20 October 2021,
FAFCE welcomed the recent Commission’s proposal for a directive on pay transparency measures to tackle the difference of pay between men and women. FAFCE endorsed the Commission’s will to “strengthen the application of the principle of equal pay for equal work or work of equal value between men and women through pay transparency and enforcement mechanisms”. FAFCE supports this initiative, and encouraged the Commission to lay down concrete solutions to make sure that every worker can benefit from an equal pay for an equal work. FAFCE also welcomed the overall aim of the Commission’s proposal to ensure “the prohibition of discrimination on grounds of sex through pay transparency and reinforced enforcement mechanism” (Art. 1 of the Commission’s proposal).
FAFCE submitted four recommendations to be reflected in the future directive and its implementation across the European Union:
1. Respect the principle of proportionality when it comes to the additional administrative costs implied by pay transparency mechanisms;
FAFCE expressed its concern over the risk to overburden small and medium enterprises, including family companies, with additional administrative costs of pay transparency mechanisms. SMEs already greatly suffer from the economic consequences of the pandemic and are more vulnerable to financial difficulties.
2. Consider the significant impact of parental leaves on a worker’s pay;
The notion of “equal pay for equal work” takes into consideration the work experience. This element may however create grounds of discrimination when it comes to parental leaves. Breaks in a career result in a drop in pay, and in the long-term hinder the career progression based on work experience. It is thus important for parents that take breaks in their career for childcare reasons not to be discriminated for that reason. Even if a drop of income connected to parental leave is unavoidable, it should – at least – not have long-lasting negative impacts and measures should be taken to prevent it.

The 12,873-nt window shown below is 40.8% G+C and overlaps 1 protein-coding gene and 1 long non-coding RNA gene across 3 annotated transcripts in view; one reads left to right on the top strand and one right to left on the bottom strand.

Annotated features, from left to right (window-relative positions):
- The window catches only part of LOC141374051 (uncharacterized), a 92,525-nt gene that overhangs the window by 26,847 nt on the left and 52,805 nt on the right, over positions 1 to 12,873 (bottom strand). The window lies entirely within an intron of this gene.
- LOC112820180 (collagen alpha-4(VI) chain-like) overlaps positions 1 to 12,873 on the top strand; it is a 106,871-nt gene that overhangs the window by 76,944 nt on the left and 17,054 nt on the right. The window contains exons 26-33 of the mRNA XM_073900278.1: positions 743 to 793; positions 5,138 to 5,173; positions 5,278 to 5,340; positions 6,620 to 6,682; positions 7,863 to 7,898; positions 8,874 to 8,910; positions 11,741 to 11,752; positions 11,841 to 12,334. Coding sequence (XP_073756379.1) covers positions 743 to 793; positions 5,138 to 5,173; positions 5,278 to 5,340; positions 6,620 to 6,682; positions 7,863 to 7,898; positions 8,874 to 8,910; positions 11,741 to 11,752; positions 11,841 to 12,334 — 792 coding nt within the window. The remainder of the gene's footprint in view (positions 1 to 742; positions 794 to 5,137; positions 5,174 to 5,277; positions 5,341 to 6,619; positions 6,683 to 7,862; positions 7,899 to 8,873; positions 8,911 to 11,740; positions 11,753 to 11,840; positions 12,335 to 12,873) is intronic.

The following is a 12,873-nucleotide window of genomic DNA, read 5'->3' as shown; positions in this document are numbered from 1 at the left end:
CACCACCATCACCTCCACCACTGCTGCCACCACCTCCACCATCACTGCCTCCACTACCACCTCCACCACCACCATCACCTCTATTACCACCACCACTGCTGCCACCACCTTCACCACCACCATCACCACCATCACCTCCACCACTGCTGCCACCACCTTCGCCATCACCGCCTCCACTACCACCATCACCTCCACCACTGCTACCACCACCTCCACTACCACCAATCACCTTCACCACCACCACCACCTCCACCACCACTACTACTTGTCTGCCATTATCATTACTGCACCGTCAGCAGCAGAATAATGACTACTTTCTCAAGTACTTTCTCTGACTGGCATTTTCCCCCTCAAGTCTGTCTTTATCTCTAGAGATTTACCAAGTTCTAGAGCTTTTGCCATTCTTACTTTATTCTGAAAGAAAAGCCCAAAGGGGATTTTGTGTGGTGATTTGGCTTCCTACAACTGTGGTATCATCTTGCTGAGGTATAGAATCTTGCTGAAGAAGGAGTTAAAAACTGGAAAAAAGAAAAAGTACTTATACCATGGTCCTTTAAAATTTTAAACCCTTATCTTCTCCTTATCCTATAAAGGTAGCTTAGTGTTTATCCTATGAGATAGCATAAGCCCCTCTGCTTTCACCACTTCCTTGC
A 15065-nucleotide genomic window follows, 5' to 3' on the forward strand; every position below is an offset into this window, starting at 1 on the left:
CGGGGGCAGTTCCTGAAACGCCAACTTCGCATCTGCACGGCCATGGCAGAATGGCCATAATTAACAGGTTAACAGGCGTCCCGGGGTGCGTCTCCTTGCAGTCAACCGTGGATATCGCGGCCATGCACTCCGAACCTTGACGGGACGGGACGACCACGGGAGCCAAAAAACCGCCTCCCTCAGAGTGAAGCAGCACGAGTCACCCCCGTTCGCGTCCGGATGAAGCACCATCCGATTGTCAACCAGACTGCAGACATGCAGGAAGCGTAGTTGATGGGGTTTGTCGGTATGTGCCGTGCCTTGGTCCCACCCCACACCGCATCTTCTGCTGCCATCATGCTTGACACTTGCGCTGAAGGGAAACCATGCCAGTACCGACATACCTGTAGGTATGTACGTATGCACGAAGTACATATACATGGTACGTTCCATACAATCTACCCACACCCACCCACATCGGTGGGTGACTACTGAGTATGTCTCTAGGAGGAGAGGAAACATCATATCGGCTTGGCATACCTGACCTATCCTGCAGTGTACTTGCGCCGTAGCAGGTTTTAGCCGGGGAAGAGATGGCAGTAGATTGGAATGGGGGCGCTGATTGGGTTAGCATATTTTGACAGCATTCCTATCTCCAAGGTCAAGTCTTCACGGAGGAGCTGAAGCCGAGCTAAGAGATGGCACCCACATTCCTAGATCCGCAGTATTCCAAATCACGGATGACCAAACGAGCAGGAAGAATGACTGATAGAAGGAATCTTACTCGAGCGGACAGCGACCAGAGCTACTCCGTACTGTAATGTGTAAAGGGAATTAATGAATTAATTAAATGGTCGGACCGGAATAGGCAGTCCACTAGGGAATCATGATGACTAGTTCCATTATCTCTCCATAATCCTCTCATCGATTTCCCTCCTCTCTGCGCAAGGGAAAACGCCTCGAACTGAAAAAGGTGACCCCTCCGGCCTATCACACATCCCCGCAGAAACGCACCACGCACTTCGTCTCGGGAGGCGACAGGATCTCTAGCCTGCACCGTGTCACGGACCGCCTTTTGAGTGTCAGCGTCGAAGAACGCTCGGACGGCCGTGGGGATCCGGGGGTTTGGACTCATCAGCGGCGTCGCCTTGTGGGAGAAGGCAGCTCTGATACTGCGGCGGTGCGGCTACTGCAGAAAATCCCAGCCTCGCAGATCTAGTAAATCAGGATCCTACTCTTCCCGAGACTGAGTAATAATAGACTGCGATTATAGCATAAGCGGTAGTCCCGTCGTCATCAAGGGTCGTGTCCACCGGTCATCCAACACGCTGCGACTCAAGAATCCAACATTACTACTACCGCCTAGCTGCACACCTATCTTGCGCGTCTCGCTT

3. Have a special focus on the discriminations faced by mothers when it comes to sex discriminations within the workplace;
Pay gap is only one element of discrimination many working mothers face. As highlighted in the 2020 FAFCE – New Women for Europe White paper on Protecting Women from Maternal Mobbing, “discriminatory practices towards pregnant workers and new mothers include disincentives to maternity, refusal to recruit, detrimental changes in the terms of the contract of employment upon return from maternity leave, harassment and even refusal to extend fixed-term contracts of employment and dismissal”. Even if indirectly, these practices impact on the short and long-term the pay of mothers. Specific measures must be implemented to prevent those discriminations.
4. Start a reflection on the recognition of the unpaid care work when speaking of “work of equal value”;
Even if outside of the scope of the directive’s proposal, the notion of ‘work of equal value’ questions the value that is given to the unpaid care work of parents. As an example, the informal childcare produced by parents has the same “work value” as the formal childcare produced within childcare services, if not higher, since parents invest higher time, financial means and mental interest in the development of their children. The issue does not come from the lack of pay, even if the fair transfer of benefits to parents is crucial, but from the lack of recognition, which leads to additional obstacles in a parent’s and family’s life. Working parents often face a “double shift” of work – a working day precedes a second one at home to care for the children – often without any support from the employer at the workplace. Recognising the value of unpaid work within the workplace is key to create a safe and healthy environment for parents, in order to ease the already difficult challenge to conciliate work life and family life.
More information on the European Commission’s proposal for a directive on pay transparency measures here.